What might you do if you could invent a new way to operate your computer? How might you use your computer differently after its reinvention? It’s time to explore this innovative tool that will enhance any makerspace.
MaKey MaKey is a simple electronics kit that allows you to change the way you interact with your computer. Anybody can use everyday objects to create a new touch controller that performs all the functions of the keyboard or mouse. This presents incredible opportunities for teaching and learning as children look for creative and innovative ways to change the way things work.
MaKey Makey plugs into your computer via USB. From there, alligator clips attach to the objects you want to use as the new keys. Let’s say we want to play a web-based video game which uses the arrow keys and the space bar. Now let’s say we’d rather make our own arrows out of playdough instead of using the arrow buttons on the keyboard. We’d make our playdough buttons, connect them to the corresponding points on MaKey MaKey using the alligator clips, then connect ourselves to MaKey MaKey’s earth clip and start playing!
A playdough controller for a video game is just one simple use of MaKey MaKey. How about a piano made of people? Or typing on a keyboard you drew in pencil on paper? Or setting up your computer’s camera to take a photo whenever somebody touches the cookie jar? The uses are almost endless. As long as an object can conduct even a little bit of electricity to complete the circuit, it can be a part of a new design.
Recently I used MaKey MaKey with a group of children to play an online flash game of Super Mario Bros. We set it up so that each child took the role of a different direction key which would be activated when they touched a sheet of foil. They were immersed in the task of trying to work together to move Mario around the screen, with a lot of laughter at the difficulties this method caused. Even though they were less successful in the game than if they had just used the keyboard, the activity was a great success in prompting them to think about what worked and didn’t work, and what could be done differently next time to improve the design and its use.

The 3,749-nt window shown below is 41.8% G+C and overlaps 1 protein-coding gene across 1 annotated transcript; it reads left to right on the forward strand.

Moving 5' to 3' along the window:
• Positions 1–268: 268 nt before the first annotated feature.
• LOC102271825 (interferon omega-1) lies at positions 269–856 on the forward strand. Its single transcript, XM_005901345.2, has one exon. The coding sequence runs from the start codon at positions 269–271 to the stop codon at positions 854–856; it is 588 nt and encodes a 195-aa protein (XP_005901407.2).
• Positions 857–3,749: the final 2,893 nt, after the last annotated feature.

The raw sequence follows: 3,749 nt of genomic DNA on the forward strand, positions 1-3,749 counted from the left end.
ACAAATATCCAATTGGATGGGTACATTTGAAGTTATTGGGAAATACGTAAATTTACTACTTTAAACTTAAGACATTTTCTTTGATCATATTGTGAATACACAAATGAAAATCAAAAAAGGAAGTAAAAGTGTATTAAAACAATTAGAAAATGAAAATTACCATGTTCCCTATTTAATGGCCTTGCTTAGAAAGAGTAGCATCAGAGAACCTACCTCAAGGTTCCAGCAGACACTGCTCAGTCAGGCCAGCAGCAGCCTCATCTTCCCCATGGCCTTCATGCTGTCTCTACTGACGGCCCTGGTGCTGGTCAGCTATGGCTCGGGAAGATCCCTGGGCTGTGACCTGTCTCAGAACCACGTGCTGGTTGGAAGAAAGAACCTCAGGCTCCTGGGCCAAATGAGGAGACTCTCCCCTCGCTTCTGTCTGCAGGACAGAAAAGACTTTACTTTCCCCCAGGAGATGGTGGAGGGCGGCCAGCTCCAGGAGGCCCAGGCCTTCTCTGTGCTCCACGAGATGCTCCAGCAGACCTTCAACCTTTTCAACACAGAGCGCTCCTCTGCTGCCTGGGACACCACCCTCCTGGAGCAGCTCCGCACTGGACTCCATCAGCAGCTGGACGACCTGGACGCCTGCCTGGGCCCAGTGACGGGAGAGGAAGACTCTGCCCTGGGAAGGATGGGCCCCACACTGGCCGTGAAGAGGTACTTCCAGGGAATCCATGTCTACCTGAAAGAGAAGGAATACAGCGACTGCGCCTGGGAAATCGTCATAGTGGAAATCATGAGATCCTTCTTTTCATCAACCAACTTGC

When we have the chance to play and be creative, we learn from our play, and MaKey MaKey provides great opportunities for innovative play, entrepreneurial thinking, creativity and problem-solving. Users of all ages and skill sets can be inventive with it, as it prompts them to try new things and discover what happens. It’s terrifically open-ended, so users of all ages can start with a problem they’d like to solve or just play and see where their play takes them.
Perhaps you’d like to surprise your friend by having their favourite song come on when they sit in their chair. How could you use MaKey Makey to do this? I have my ideas, and I’m sure it won’t take long for you to find yours.
Or maybe you’d just like to make a different way to play an online drum kit? How about a drum kit made of fruit? Or spaghetti?
One of the strengths of using MaKey MaKey in a teaching and learning environment is its appeal to different types of learning. Activities can be set up to support logical, spatial, interpersonal or kinaesthetic learning. Users can also participate on different levels, from interacting with ready-made creations to building their own, or dissecting an existing creation to understand how it works.
At a recent Edumazing workshop for teachers, we had a banana piano set up to be played by anybody, and it was exciting to hear people’s reactions as they explored it. Engagement quickly moved from simply being amused by this odd machine, to coming up with their own ideas of what they could make with learners in their classrooms.
Presenting children with the chance to change the way things work can be great for developing confidence. MaKey MaKey lets kids reinvent the everyday, impacting on their world with creativity and imagination.